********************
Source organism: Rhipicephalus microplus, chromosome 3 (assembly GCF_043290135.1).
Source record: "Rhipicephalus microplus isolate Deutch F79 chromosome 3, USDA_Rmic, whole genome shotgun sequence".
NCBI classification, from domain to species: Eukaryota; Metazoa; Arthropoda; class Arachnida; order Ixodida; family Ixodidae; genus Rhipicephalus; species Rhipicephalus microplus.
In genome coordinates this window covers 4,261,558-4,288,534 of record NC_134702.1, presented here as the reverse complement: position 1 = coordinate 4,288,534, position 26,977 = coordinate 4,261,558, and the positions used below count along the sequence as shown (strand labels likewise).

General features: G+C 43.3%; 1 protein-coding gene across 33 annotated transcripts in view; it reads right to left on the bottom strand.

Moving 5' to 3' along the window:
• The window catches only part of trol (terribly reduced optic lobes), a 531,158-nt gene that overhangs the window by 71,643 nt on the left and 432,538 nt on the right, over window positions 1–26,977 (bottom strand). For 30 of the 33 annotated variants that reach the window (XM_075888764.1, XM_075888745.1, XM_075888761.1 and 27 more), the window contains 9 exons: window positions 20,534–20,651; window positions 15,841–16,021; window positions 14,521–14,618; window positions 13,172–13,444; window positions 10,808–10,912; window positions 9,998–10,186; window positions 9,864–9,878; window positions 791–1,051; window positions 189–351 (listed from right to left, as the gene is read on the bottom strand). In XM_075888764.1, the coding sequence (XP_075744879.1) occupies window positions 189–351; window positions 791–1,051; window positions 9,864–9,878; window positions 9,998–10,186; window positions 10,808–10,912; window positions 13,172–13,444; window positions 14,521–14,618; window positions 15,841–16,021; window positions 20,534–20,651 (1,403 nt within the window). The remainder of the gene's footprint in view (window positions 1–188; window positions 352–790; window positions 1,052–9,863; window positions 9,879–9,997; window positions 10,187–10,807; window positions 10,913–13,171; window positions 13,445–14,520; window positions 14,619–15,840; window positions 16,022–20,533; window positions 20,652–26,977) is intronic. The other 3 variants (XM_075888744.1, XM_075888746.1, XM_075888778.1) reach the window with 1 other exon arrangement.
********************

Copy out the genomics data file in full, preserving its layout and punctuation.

Source organism: Rhipicephalus microplus, chromosome 3 (assembly GCF_043290135.1).
Source record: "Rhipicephalus microplus isolate Deutch F79 chromosome 3, USDA_Rmic, whole genome shotgun sequence".
NCBI classification, from domain to species: Eukaryota; Metazoa; Arthropoda; class Arachnida; order Ixodida; family Ixodidae; genus Rhipicephalus; species Rhipicephalus microplus.
In genome coordinates this window covers 4,261,558-4,288,534 of record NC_134702.1, presented here as the reverse complement: position 1 = coordinate 4,288,534, position 26,977 = coordinate 4,261,558, and the positions used below count along the sequence as shown (strand labels likewise).

General features: G+C 43.3%; 1 protein-coding gene across 33 annotated transcripts in view; it reads right to left on the bottom strand.

Moving 5' to 3' along the window:
• The window catches only part of trol (terribly reduced optic lobes), a 531,158-nt gene that overhangs the window by 71,643 nt on the left and 432,538 nt on the right, over window positions 1–26,977 (bottom strand). For 30 of the 33 annotated variants that reach the window (XM_075888764.1, XM_075888745.1, XM_075888761.1 and 27 more), the window contains 9 exons: window positions 20,534–20,651; window positions 15,841–16,021; window positions 14,521–14,618; window positions 13,172–13,444; window positions 10,808–10,912; window positions 9,998–10,186; window positions 9,864–9,878; window positions 791–1,051; window positions 189–351 (listed from right to left, as the gene is read on the bottom strand). In XM_075888764.1, the coding sequence (XP_075744879.1) occupies window positions 189–351; window positions 791–1,051; window positions 9,864–9,878; window positions 9,998–10,186; window positions 10,808–10,912; window positions 13,172–13,444; window positions 14,521–14,618; window positions 15,841–16,021; window positions 20,534–20,651 (1,403 nt within the window). The remainder of the gene's footprint in view (window positions 1–188; window positions 352–790; window positions 1,052–9,863; window positions 9,879–9,997; window positions 10,187–10,807; window positions 10,913–13,171; window positions 13,445–14,520; window positions 14,619–15,840; window positions 16,022–20,533; window positions 20,652–26,977) is intronic. The other 3 variants (XM_075888744.1, XM_075888746.1, XM_075888778.1) reach the window with 1 other exon arrangement.